Colin Watson points out that the topic was discussed in the past. "The gender issue came up, but basically this was Mark's call and we ended up deciding not to go down the rabbit-hole of asking for people's gender (which I agree is problematic for all kinds of reasons)," he wrote. He refers to a December 11, 2005 IRC discussion about changing "Ubuntite" to "Ubuntero."

Clytie Siddall favors the term "Ubuntista" and wrote, "Having to declare your gender is not only uncomfortable in some situations, it can be actually dangerous."

Mark Shuttleworth commented on the bug, saying, "Ubuntero wasn't supposed to be gender-specific, but for many people it will feel that way, and it seems silly to keep ourselves in a position where we have to explain that all the time."

Matthew East says that the "Ubuntero" status is useful because it indicates that an individual has signed the code of conduct in Launchpad. "I agree that it is inapplicable to Launchpad members who do not participate in Ubuntu, and therefore it could probably be implemented in a different way, although I can't immediately think of a good one," he says.

Melissa Draper argued that identifying oneself as female online could be an optional field. "For those of us who are (and please pardon the revolting terminology) 'thick-skinned' enough to put up with the crap it entails, it might help to at least reinforce that there are females in the midsts and make them less of a novelty when one is 'found'," she wrote. Melissa pointed to an article by Whitney Butts, "OMG Girlz Don't Exist on teh Intarweb!!!," in which the author discusses her adventures as a female in a World of Warcraft IRC channel.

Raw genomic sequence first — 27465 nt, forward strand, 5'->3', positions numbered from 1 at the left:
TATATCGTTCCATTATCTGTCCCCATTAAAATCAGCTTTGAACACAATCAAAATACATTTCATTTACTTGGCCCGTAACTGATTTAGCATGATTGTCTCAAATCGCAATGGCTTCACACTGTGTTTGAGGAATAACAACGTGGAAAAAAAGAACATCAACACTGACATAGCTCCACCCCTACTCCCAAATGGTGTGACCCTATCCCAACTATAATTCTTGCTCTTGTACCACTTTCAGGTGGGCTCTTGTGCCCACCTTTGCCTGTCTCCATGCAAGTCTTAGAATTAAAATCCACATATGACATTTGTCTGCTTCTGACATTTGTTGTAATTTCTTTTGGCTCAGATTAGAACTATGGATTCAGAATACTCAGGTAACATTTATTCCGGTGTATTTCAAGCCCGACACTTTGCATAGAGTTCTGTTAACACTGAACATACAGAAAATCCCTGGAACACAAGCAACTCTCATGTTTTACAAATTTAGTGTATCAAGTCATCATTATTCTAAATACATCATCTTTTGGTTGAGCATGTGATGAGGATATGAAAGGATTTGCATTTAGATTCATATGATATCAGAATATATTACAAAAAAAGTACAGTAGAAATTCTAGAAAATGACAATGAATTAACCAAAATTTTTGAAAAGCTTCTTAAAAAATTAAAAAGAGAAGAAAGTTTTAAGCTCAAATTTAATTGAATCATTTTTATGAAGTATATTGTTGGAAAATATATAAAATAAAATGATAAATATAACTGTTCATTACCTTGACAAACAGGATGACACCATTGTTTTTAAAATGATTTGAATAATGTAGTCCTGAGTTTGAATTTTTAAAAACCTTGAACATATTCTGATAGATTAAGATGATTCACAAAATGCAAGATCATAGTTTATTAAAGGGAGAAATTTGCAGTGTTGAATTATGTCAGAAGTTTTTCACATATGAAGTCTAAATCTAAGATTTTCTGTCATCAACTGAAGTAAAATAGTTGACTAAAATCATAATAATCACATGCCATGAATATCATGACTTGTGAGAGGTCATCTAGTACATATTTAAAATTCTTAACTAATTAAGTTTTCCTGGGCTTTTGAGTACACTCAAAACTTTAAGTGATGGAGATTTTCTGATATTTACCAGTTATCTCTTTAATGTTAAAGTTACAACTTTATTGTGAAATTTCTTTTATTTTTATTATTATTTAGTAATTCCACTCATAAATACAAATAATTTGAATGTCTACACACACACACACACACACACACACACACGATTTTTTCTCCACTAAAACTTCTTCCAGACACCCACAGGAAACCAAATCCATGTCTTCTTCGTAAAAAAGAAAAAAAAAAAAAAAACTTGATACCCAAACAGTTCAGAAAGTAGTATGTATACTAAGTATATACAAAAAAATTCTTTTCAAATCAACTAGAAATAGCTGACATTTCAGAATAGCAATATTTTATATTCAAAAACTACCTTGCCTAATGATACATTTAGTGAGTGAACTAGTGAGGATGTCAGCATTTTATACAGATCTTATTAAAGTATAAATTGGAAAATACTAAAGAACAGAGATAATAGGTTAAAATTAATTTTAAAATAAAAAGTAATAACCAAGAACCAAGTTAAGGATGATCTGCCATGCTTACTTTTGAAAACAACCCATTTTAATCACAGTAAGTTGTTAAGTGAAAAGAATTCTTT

Of course, there's no global solution, as Myriam Schweingruber points out. "I don't care if I'm called an Ubuntero or Ubuntista at all, got used to been called 'un pharmacien' in French where the official female counterpart simply doesn't exist. Of course the -o/-a endings are relevant to Spanish, Italian or whatever Latin based language, but what about Japanese? The -o ending is female and the -a ending is male," she says.

It's only 9:30am where I am, so I suspect we haven't heard the end of this overnight/early morning discussion. This might call for another cup o' Joe. (Or should I say "Jane"?)


  • comment removed

    L-Geek42, I removed your comment because it was off-topic and a personal attack on another poster. When I started this blog, I outlined some expectations, including the following: